When it comes to dementia in dogs, an anxious pooch who is not in the right mindset will whine on a regular basis.
Top 10 Dog Breeds Who Whine
Have you ever seen those adorable videos of huskies talking to their owners?
It seems like certain dog breeds may be more vocal than others. We don't know why this occurs. Animal behaviorists suspect that vocalization may be linked to your dog's ancestry and original purpose.
For example, small dogs often tend to whine a lot more than other dogs because they were bred to be watchdogs. The main job of a watchdog was to warn their owners when an intruder was near.
On the other hand, dogs like the husky were pack animals. So, the high pitched howling and whining is a form of pack communication.
Are you curious to know if your dog belongs to one of the top 10 vocal dog breeds?
- Howling Husky
- Sassy Chihuahua
- Yappy Yorkie
- Alaskan Malamute
- Miniature Schnauzer
- Toy Poodle
- German Shepherd
How Do I Stop My Dog From Whining?
Whining and whimpering can also be a sign of boredom or excitement. It's important to take the entire situation into account so you understand why your dog is whining.
Step 1. Find Out The Real Cause of Your Dog’s Whining
You will not get anywhere with training if you don't understand what's causing your dog to whine. Ask yourself:
- Does my dog always whine before I do something
- Does my dog whine when they’re uncomfortable
Remember, you should never punish your dog for whining. This is because sometimes your dog may whine out of fear or boredom., which is not their fault!
Step 2. Adjust Your Training Tactics To The Cause
The Attention Seeker
Dogs who whine for the sake of attention have often learned that they can get away with this behavior. If you have an attention seeking dog, then try ignoring their whining.
For example, if your dog starts whining while you're working, don't yell! Avoid petting them and don't acknowledge their presence.
Once they’re done whining, you can reward this behavior by petting them or giving them a treat.
The Anxious Dog
A dog who whines because they are anxious may need weeks to months of consistent training. In this is your case, your job is to find out what makes your dog anxious & desensitize them to it.
For example, to combat separation anxiety, owners can do things like keeping the radio turned on when they leave to ease their dog's mind.
Some dog trainers recommend that you allow your dog to partake in activities that boost their confidence. This can include agility training, endurance courses and obedience training.
Step 3. Use Medication Or Calming Aids
If you've got an anxious or fearful dog, you can look into purchasing natural relaxants.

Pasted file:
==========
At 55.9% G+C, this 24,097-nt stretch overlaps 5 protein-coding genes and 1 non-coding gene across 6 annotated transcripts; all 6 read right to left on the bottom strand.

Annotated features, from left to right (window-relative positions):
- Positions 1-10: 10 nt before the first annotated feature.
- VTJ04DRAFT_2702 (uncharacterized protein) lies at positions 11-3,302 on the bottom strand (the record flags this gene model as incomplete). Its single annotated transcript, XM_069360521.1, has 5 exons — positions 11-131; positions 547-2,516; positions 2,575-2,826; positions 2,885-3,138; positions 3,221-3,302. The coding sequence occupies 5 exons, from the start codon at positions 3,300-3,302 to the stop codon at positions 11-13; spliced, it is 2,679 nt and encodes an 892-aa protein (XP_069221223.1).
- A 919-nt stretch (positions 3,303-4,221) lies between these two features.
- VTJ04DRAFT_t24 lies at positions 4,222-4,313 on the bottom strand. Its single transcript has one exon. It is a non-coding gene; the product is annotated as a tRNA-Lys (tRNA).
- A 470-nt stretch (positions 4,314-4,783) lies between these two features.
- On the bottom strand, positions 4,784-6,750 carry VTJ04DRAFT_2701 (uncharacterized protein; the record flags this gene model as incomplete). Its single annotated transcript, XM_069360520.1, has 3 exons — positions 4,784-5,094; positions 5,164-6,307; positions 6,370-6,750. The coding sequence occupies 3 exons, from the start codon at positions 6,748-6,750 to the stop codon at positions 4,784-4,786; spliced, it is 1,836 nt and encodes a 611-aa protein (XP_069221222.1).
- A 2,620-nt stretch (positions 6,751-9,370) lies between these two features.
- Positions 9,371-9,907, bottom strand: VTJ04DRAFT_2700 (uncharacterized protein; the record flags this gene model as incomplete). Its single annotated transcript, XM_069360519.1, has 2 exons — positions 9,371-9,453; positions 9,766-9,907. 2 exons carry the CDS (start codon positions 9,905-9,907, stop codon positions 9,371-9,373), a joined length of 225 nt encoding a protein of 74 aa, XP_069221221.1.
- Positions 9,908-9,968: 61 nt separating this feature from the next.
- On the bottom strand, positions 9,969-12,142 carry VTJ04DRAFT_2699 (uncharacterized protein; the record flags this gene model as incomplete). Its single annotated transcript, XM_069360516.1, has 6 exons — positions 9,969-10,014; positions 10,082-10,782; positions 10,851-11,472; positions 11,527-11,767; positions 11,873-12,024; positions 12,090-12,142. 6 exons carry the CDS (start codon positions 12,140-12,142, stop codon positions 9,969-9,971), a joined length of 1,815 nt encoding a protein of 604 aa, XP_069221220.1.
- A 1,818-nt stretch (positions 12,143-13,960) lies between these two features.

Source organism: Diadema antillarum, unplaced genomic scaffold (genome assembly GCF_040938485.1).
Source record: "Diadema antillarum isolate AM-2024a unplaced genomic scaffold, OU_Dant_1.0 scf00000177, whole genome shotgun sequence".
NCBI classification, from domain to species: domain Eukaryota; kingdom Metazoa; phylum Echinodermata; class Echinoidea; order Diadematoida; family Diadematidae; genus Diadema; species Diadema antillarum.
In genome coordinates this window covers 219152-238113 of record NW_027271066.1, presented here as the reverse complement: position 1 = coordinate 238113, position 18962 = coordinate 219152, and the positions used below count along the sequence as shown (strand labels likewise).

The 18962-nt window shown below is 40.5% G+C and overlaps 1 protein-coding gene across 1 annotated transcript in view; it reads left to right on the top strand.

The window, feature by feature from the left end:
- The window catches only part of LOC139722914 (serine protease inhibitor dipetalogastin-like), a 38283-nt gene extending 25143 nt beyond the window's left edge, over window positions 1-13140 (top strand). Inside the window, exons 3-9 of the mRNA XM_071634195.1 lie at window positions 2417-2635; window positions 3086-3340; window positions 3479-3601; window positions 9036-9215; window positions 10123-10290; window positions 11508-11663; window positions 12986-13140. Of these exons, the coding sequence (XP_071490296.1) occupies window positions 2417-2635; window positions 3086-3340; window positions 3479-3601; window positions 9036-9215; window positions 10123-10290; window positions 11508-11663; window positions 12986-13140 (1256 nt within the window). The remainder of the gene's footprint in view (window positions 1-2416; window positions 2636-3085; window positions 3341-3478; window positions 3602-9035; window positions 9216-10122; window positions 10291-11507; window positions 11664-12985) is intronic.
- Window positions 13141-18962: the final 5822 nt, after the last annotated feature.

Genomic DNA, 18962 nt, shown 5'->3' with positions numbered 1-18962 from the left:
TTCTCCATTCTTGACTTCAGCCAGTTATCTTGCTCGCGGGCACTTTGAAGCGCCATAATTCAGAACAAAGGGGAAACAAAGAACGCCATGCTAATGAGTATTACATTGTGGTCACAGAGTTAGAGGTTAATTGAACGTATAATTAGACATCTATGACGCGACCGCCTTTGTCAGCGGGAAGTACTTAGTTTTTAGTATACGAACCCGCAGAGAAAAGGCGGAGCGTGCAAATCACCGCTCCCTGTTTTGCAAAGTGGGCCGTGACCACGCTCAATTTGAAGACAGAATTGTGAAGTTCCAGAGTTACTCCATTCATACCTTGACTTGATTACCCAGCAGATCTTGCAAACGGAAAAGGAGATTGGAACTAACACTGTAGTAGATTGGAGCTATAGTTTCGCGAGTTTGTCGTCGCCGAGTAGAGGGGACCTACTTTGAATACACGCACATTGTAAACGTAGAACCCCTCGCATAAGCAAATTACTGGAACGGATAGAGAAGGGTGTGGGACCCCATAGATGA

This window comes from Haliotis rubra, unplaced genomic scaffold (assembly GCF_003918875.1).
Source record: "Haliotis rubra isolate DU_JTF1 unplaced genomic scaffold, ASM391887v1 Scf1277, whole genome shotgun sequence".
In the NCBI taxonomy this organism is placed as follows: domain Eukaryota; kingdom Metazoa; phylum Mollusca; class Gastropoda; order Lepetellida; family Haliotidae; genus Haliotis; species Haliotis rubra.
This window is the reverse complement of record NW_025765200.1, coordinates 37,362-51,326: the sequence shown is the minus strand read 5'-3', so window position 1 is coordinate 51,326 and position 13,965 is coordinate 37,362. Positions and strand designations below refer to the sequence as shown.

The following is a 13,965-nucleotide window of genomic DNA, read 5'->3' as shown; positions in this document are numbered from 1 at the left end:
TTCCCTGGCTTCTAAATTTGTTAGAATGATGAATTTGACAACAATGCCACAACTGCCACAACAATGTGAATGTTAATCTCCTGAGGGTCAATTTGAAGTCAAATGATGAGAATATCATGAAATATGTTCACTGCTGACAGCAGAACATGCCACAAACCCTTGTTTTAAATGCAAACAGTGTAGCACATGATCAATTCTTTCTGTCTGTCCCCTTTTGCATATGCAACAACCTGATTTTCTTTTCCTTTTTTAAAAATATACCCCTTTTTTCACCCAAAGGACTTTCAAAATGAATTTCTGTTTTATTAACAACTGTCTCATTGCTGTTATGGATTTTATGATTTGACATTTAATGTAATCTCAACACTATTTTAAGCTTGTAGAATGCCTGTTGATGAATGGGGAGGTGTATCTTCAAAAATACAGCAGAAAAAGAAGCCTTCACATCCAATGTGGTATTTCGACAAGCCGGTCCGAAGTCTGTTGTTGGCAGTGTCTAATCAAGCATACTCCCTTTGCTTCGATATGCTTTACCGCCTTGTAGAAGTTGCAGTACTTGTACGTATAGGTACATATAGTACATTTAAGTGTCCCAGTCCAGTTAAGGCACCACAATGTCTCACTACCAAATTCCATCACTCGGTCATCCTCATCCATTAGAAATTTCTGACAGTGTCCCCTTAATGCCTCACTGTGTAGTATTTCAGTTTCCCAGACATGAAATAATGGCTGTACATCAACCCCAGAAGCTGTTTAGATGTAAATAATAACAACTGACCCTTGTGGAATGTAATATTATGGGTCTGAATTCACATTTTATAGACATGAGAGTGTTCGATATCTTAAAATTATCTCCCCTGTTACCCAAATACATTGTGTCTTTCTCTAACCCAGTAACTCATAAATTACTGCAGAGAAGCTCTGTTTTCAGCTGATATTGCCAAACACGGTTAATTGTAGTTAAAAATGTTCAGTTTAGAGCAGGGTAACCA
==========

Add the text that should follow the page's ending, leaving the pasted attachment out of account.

These days there are many different pet relaxants available in-store or online. The most popular ones are dog pheromone-based products.
Most of these products claim that the product was designed based on the pheromones of a nursing dog. This is because a nursing dog releases pheromones that naturally calm her puppies down.
The same can be true for adult dogs too! The belief is that any adult dog will instinctually be able to recognize and respond to the pheromone.
Step 4. Reward The Correct Behavior
Sometimes dealing with anxious dogs may be difficult when you're away from the comfort of your home. Petcube Bites treat camera is a pawesome way to comfort your anxious dog when they’re not with you.
With Petcube Bites, you can keep an eye on your dog to see if they’re getting a little destructive. If they begin whining, you can talk via the cam’s 2-way audio or give them treats when they stop whining.
If you've got a bored pup, you can also mentally stimulate them via Petcube Bites by asking them to do tricks for a reward.
How Do You Stop your Dog From Crying When You Leave?
Dogs who begin whining before you leave your home may be suffering from separation anxiety. To cure separation anxiety, you must teach your dog to be a little independent.
Our article on separation anxiety covers everything you need to know about treating this behavior. You can read about it here: Separation Anxiety In Dogs: The Definitive Guide
Here’s a quick brief as to how you can stop your dog from crying before you leave!
- Exercise them rigorously before you’re about to leave your home.
- Over the course of a few weeks, you can leave the house for a few minutes each day and reward them if they’re quiet.
- Sometimes dogs just love the comfort of a human voice. Petcube Bites allows you to communicate with your anxious dog when you’re gone.
If you're trying to stop your dog from whining, you must first try to understand why they are whining in the first place.
Whining, whimpering & crying are all natural behaviors for a dog. But, sometimes it may be a sign of other problems such as mental illness, pain or disease.
Why Do Dogs Cry At Night?
Pet owners should understand that whining and whimpering are normal behaviors but, they can be learned as well.
Dogs that cry or whine at night may be seeking your attention. Unlike children, dogs aren't afraid or scared of the dark. But, they may be afraid of sleeping by themselves.
Think about it! Dogs are social creatures and so sleeping with their pack is instinctual. When you first get a puppy, they may whine and cry because it might be the first time they’re away from their mother and littermates.
Ideally, you should allow your puppy sleep in the same room as you for the first few days or weeks of their stay. Eventually, you can condition them to sleep alone.
Why is My Dog Whining While Being in a Crate?
There may be many reasons why your dog is whining when put in a crate. Two plausible explanations for this behavior include boredom and attention seeking.
Why is My Dog Whining for No Reason?
Dogs will not whine for no reason. There's almost always a reason for your dog’s whining, but for the most part, you should interpret excessive whining as a form of communication.
Huskies are a classic example! They yap, howl, whine, cry and almost seem like they are trying to talk to you.